"Disrespectful and disgusting": Sexist politicians remind women that their looks still define them

What's next for Ed Rendell and Kenny Havard, running for "Female Body Inspector?"

By Mary Elizabeth Williams
May 19, 2016 10:02PM (UTC)
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Ed Rendell (AP/Matt Rourke)

It's a wonder male politicians can get anything done, what with their constant obligation to monitor the hotness of all the women in the world. How do they even have time to try to police our bodies when they're so busy assessing them? So thank you for all your hard work as Female Body Inspectors, former Democratic Pennsylvania governor Ed Rendell and Louisiana State Rep. Kenny Havard!

At one end of the spectrum, there's Clinton surrogate Rendell, who on Wednesday chivalrously spoke out against Donald Trump and simultaneously wooed the fug vote. Speaking with the Washington Post, the 72 year-old mused, "Will [Trump] have some appeal to working-class Dems in Levittown or Bristol? Sure. For every one he’ll lose one and a half, two Republican women. Trump’s comments like, 'You can’t be a 10 if you’re flat-chested,' that’ll come back to haunt him. There are probably more ugly women in America than attractive women. People take that stuff personally."


Why yes, let's go out and make those "I'm ugly and I vote! HILLARY 2016" bumper stickers right now, because that is catchy as hell.

Maybe this mindset's not so surprising from an apparent armchair connoisseur of the good ladies of the Keystone State — in 2010, he told Philadelphia magazine, "If someone says, 'I saw you with that great-looking blonde,' I might say, 'Oh yeah, she’s great. She’s hot as can be, she’s the cat’s meow,' in a kidding manner. But the love of my life? That I’m thinking of leaving Midge? No way. I do not have affairs with women, and it’s really unfair. It’s particularly unfair to attractive women. I should go out and find an unattractive woman to have an affair with."

Writing Thursday in the Washington Post, Janell Ross ripped apart Rendell's rock-the-ugly-vote logic, tidily explaining, "There is absolutely no solid factual basis on which Rendell or anyone else can claim that a woman's appearance influences her politics or views of sexism itself. And we know of no other evidence that women want to believe that their president includes them among the ranks of the beautiful." Sure, many of us would prefer that our commander in chief be a human who respects the dignity of all women, who doesn't have a lengthy history of repulsive commentary and actions with regard to our sex. But you'd be hard pressed to find a female voter whose presidential decision making process would go, "He probably wouldn't rank me a ten. Hillary it is, then!"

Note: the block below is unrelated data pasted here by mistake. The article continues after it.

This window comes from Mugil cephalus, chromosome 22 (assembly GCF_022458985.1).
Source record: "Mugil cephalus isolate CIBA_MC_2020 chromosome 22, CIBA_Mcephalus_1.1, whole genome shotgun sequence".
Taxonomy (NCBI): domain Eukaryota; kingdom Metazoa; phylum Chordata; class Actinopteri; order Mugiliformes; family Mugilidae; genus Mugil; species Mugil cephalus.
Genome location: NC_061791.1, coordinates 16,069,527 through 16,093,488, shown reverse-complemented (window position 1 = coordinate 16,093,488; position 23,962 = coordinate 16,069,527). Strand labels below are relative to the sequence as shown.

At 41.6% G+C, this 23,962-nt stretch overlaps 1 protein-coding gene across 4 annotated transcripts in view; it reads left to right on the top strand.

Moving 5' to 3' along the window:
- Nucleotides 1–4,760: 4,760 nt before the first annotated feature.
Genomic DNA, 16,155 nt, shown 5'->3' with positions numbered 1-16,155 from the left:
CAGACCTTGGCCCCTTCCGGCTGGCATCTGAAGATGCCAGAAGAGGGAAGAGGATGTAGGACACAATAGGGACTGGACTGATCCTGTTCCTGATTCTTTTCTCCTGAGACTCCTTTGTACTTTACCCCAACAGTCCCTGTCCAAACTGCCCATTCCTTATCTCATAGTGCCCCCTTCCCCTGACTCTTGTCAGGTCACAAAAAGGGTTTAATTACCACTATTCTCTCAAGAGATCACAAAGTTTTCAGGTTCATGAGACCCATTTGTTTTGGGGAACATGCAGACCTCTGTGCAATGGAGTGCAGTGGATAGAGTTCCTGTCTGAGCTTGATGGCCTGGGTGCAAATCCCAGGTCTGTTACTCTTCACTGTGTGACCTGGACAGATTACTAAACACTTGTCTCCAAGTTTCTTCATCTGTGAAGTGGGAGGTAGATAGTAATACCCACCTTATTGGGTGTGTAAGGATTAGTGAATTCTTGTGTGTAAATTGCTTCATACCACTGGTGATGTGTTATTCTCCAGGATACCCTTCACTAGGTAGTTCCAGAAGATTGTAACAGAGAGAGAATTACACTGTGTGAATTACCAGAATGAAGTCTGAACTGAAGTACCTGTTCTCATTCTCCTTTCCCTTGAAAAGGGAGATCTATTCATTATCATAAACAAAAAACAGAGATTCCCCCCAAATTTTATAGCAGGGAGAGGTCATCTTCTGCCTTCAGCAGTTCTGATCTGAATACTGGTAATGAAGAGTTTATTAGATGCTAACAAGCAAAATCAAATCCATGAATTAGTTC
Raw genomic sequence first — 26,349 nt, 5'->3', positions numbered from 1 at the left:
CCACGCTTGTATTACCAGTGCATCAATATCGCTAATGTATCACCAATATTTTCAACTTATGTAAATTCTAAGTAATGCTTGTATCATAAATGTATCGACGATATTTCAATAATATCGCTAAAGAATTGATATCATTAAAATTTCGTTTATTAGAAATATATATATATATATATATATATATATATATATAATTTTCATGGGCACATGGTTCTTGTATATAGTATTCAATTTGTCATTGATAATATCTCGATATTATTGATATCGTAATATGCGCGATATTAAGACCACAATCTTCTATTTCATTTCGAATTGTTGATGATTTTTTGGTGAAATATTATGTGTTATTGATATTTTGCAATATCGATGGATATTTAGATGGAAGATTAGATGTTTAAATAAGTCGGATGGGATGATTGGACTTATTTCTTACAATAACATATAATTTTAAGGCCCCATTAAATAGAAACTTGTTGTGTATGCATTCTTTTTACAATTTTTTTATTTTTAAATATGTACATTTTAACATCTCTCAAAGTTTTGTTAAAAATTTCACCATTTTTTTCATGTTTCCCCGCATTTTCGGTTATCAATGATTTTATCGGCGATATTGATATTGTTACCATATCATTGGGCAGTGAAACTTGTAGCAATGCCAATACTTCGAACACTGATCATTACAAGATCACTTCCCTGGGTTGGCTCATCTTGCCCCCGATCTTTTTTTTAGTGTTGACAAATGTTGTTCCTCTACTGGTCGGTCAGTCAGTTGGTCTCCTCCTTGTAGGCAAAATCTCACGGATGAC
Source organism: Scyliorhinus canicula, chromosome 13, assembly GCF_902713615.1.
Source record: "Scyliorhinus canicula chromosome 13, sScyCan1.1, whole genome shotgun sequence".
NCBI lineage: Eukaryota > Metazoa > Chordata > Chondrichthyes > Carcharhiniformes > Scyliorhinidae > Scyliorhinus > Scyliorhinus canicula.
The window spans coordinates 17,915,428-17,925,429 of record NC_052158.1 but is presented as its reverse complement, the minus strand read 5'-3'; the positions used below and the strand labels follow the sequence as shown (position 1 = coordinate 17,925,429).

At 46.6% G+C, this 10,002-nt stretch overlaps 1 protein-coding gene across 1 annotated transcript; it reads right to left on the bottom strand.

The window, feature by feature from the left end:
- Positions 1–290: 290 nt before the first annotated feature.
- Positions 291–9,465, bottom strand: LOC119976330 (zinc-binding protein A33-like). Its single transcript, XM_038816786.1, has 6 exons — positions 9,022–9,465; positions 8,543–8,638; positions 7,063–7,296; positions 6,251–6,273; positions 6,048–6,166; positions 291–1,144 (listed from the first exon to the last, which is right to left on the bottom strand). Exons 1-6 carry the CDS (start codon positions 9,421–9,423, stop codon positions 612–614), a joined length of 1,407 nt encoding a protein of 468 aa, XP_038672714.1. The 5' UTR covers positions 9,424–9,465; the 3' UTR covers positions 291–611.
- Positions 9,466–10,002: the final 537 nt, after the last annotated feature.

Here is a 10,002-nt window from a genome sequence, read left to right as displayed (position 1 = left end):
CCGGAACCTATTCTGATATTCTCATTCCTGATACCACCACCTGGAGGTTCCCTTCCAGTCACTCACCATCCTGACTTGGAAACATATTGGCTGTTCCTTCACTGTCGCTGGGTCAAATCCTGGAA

In the face of a firestorm of criticism Rendell quickly came around on his comments, issuing a full acknowledgment of how truly boneheaded they were. "What I said was incredibly stupid and insensitive," he said in a Wednesday evening statement. "When I read it in the article, I said, 'Did I say that?' It was just dumb, and stupid, and insensitive, and if I offended anyone, I apologize." 

But elsewhere, down in New Orleans, Republican State Rep. Kenny Havard is still keeping track of the aesthetic standards of the chicks. But not really! He kids! HE KIDS! With a move that led Rep. Julie Stokes to declare she'd "never been more repulsed to be part of" the House, Havard hilariously amended a bill that would require strip club dancers to be 21 or over to include the provisions that they also not be older 28 or weigh more than 160 pounds. Stop, my sides!

Adding to the mirth, Advocate reporter Rebekah Allen posted a photo on Twitter Wednesday showing how "other lawmakers left these dollars at podium in jest during strip club age debate." Stokes, meanwhile, told her colleagues that "I can't even believe the behavior. I hear derogatory comments about women, I see women get treated differently than men. That was utterly disrespectful and disgusting."


Havard, a 45 year-old married father of two, soon withdrew his merry prank, but he told the Times-Picayune Wednesday that he stood by his remarks. "It was a poke at overregulating everything," he said. "Where are we going to stop? It was aimed at both men and women. I can't strip either. I'm a little overweight."

As the paper points out, the legislation was designed to protect underage girls from sex trafficking.


Hazard also said that he hadn't noticed women being treated differently "at all" in the Legislature, noting, "That's why I'm not going to go apologize. It would give credence to that comment." But speaking with the Advocate, Republican Rep. Nancy Landry said that Havard "was clearly insinuating that women over a certain age and over a certain weight are not attractive." And she added a reminder to gross dudes in power all across the land when she said, "We're here representing 40,000 people back home, and half of them are women."

Mary Elizabeth Williams

Mary Elizabeth Williams is a staff writer for Salon and author of "A Series of Catastrophes & Miracles."

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